Also, we don’t have to worry about tax rules of goods vs. services, inter-state zero-rating, reverse charges, imports and exports, because all these sales and purchases would be included in the company’s accounts, and thus included in BFT’s tax base. The trouble is that exports would be standard rated, but surely these supplies can be simply excluded from the tax base.

However, my main critique is that I can’t see any VAT-like indirect tax without invoices. Sure, not every VAT is as invoice-focused as the European type (think the consumption tax in Japan), but in reality even the auditors of Mr. Cruz’ plan would like to see more support for the input tax credit than simply putting a purchase in the AP account. Or ensuring that every sale is booked in AR. There are plenty of excellent examples in Brazil, China, Taiwan and elsewhere, where invoicing is a key driver for taxability, yet the admin burden can be simplified with online clearing.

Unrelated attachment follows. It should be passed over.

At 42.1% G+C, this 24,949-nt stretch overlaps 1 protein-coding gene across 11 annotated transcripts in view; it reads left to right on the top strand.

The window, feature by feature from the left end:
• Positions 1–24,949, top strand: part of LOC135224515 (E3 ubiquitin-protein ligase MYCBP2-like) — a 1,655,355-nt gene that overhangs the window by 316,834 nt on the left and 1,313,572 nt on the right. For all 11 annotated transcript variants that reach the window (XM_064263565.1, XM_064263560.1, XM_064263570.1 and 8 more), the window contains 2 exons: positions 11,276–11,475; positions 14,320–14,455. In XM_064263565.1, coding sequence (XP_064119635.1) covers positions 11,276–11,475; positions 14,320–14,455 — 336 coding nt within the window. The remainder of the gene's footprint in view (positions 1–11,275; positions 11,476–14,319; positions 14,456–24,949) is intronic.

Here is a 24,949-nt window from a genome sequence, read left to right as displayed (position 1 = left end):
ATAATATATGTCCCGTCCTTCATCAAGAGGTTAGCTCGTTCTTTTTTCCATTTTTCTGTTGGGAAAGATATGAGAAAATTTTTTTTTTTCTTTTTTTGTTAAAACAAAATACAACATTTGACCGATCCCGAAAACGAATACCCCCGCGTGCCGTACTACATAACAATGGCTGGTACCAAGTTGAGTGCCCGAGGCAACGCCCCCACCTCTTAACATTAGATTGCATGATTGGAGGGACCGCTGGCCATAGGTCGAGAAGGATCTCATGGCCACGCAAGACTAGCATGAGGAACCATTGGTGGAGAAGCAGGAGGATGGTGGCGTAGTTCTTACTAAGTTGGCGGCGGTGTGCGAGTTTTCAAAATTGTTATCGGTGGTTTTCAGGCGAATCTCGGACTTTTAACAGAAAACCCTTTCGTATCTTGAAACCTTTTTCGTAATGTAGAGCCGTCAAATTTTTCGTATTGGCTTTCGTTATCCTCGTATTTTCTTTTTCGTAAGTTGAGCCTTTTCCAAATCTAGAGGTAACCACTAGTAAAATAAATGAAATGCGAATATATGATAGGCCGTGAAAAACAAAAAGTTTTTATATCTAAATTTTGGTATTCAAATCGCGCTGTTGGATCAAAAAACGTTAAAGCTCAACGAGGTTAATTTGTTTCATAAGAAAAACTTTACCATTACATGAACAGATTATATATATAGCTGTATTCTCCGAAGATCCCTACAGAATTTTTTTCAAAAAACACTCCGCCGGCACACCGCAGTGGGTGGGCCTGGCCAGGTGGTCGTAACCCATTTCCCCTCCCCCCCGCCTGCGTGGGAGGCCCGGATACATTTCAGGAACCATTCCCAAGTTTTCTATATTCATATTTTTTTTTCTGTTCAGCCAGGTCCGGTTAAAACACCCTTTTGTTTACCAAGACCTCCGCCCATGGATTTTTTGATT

The somewhat-optional “fiscal voucher” system that Puerto Rico proposes for the April 1, 2016 introduction of VAT will probably have to get more serious if Puerto Rico wants to improve on anti-fraud auditing and reporting.

The New York Times has a recent article on Cruz’ tax plans – not easy on the eyes because of the staccato writing style of the author:

Cruz has always been the enfant terrible of the Republican mainstay and it would be hard to imagine conservatives agreeing on a tax plan like this. But hey, Cruz is a key player at this point of the elections (December 2015) and he even has a good chance of becoming the Republican presidential nominee.

Let’s see what happens – I will keep you updated.